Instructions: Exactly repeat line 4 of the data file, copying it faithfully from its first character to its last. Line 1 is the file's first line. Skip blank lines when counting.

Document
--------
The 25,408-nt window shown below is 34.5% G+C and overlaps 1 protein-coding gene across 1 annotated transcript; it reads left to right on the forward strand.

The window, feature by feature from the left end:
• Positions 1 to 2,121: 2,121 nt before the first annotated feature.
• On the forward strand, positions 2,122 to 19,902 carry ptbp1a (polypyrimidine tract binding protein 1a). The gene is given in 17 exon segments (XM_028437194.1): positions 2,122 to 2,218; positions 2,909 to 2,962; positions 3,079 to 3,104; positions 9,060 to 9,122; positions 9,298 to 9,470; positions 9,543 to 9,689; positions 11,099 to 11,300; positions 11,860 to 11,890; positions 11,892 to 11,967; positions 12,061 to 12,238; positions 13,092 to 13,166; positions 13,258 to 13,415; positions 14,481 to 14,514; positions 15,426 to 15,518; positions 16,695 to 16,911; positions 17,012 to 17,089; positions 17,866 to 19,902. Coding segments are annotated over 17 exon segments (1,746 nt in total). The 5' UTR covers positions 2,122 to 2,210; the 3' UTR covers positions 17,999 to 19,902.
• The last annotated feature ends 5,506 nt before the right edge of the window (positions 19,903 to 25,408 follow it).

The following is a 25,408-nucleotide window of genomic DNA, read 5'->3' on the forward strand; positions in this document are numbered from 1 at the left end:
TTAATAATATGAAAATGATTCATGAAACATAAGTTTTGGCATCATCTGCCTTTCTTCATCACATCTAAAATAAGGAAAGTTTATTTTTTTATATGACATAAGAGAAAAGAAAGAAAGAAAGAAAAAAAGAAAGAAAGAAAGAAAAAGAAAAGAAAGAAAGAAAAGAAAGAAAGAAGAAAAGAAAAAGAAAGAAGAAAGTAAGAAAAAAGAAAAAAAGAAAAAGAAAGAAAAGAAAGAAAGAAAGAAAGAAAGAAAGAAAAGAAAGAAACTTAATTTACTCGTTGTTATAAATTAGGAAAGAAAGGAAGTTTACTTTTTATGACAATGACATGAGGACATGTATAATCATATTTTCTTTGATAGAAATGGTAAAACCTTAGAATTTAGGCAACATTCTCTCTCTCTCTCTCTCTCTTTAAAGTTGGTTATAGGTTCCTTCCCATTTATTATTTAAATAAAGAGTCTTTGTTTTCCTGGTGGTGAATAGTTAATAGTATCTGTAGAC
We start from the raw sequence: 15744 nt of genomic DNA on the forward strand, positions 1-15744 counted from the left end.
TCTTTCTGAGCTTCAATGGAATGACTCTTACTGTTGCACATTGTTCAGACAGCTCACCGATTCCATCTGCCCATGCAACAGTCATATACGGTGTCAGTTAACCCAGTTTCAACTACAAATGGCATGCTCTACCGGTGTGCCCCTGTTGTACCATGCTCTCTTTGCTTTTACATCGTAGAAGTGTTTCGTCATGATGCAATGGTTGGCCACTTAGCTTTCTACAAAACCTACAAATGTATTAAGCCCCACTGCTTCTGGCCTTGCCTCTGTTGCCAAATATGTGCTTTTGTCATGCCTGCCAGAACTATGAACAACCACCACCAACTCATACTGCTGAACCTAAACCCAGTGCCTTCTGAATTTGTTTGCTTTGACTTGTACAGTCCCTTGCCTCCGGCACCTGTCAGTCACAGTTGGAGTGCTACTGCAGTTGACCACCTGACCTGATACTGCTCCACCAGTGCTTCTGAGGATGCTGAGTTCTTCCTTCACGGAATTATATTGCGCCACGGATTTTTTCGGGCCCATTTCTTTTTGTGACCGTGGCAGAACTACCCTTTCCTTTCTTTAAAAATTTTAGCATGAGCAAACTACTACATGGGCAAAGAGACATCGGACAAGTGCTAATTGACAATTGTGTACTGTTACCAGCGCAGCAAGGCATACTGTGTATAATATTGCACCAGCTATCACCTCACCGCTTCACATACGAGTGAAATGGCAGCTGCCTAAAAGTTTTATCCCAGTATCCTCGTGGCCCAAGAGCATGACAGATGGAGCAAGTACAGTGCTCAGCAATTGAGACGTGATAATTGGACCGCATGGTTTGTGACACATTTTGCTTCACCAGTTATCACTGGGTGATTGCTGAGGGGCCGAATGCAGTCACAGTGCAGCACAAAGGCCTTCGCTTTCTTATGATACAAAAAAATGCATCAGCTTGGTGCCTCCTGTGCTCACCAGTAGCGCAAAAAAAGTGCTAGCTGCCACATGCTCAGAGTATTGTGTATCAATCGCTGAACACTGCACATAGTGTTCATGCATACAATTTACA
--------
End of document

• On the forward strand, positions 2,122 to 19,902 carry ptbp1a (polypyrimidine tract binding protein 1a). The gene is given in 17 exon segments (XM_028437194.1): positions 2,122 to 2,218; positions 2,909 to 2,962; positions 3,079 to 3,104; positions 9,060 to 9,122; positions 9,298 to 9,470; positions 9,543 to 9,689; positions 11,099 to 11,300; positions 11,860 to 11,890; positions 11,892 to 11,967; positions 12,061 to 12,238; positions 13,092 to 13,166; positions 13,258 to 13,415; positions 14,481 to 14,514; positions 15,426 to 15,518; positions 16,695 to 16,911; positions 17,012 to 17,089; positions 17,866 to 19,902. Coding segments are annotated over 17 exon segments (1,746 nt in total). The 5' UTR covers positions 2,122 to 2,210; the 3' UTR covers positions 17,999 to 19,902.